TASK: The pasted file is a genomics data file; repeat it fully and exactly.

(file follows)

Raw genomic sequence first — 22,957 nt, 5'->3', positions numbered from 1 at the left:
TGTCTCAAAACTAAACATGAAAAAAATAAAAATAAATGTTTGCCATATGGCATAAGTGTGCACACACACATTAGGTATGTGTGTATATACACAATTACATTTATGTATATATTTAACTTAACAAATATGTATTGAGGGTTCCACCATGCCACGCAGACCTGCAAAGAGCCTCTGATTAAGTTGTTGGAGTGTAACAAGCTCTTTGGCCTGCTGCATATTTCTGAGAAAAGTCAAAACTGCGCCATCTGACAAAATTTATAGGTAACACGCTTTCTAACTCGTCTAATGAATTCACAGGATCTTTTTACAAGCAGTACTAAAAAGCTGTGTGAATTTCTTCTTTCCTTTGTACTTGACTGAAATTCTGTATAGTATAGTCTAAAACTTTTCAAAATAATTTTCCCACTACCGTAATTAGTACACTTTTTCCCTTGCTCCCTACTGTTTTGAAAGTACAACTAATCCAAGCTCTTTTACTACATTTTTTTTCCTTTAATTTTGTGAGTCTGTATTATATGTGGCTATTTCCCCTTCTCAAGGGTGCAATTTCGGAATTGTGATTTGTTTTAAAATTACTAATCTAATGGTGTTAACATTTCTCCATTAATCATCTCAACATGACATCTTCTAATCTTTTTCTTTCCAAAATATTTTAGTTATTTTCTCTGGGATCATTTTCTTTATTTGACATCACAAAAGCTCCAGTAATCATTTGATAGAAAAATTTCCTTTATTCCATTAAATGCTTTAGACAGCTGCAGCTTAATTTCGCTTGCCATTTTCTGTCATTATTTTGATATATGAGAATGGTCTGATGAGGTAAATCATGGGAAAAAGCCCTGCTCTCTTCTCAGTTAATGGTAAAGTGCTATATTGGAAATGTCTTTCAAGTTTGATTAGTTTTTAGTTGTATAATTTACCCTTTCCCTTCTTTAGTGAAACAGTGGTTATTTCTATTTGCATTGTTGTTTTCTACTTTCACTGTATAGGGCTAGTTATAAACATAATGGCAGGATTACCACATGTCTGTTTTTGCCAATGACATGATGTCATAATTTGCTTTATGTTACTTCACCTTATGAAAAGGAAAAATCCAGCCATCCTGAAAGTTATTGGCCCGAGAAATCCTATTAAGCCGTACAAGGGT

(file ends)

Raw genomic sequence first — 22,957 nt, 5'->3', positions numbered from 1 at the left:
TGTCTCAAAACTAAACATGAAAAAAATAAAAATAAATGTTTGCCATATGGCATAAGTGTGCACACACACATTAGGTATGTGTGTATATACACAATTACATTTATGTATATATTTAACTTAACAAATATGTATTGAGGGTTCCACCATGCCACGCAGACCTGCAAAGAGCCTCTGATTAAGTTGTTGGAGTGTAACAAGCTCTTTGGCCTGCTGCATATTTCTGAGAAAAGTCAAAACTGCGCCATCTGACAAAATTTATAGGTAACACGCTTTCTAACTCGTCTAATGAATTCACAGGATCTTTTTACAAGCAGTACTAAAAAGCTGTGTGAATTTCTTCTTTCCTTTGTACTTGACTGAAATTCTGTATAGTATAGTCTAAAACTTTTCAAAATAATTTTCCCACTACCGTAATTAGTACACTTTTTCCCTTGCTCCCTACTGTTTTGAAAGTACAACTAATCCAAGCTCTTTTACTACATTTTTTTTCCTTTAATTTTGTGAGTCTGTATTATATGTGGCTATTTCCCCTTCTCAAGGGTGCAATTTCGGAATTGTGATTTGTTTTAAAATTACTAATCTAATGGTGTTAACATTTCTCCATTAATCATCTCAACATGACATCTTCTAATCTTTTTCTTTCCAAAATATTTTAGTTATTTTCTCTGGGATCATTTTCTTTATTTGACATCACAAAAGCTCCAGTAATCATTTGATAGAAAAATTTCCTTTATTCCATTAAATGCTTTAGACAGCTGCAGCTTAATTTCGCTTGCCATTTTCTGTCATTATTTTGATATATGAGAATGGTCTGATGAGGTAAATCATGGGAAAAAGCCCTGCTCTCTTCTCAGTTAATGGTAAAGTGCTATATTGGAAATGTCTTTCAAGTTTGATTAGTTTTTAGTTGTATAATTTACCCTTTCCCTTCTTTAGTGAAACAGTGGTTATTTCTATTTGCATTGTTGTTTTCTACTTTCACTGTATAGGGCTAGTTATAAACATAATGGCAGGATTACCACATGTCTGTTTTTGCCAATGACATGATGTCATAATTTGCTTTATGTTACTTCACCTTATGAAAAGGAAAAATCCAGCCATCCTGAAAGTTATTGGCCCGAGAAATCCTATTAAGCCGTACAAGGGT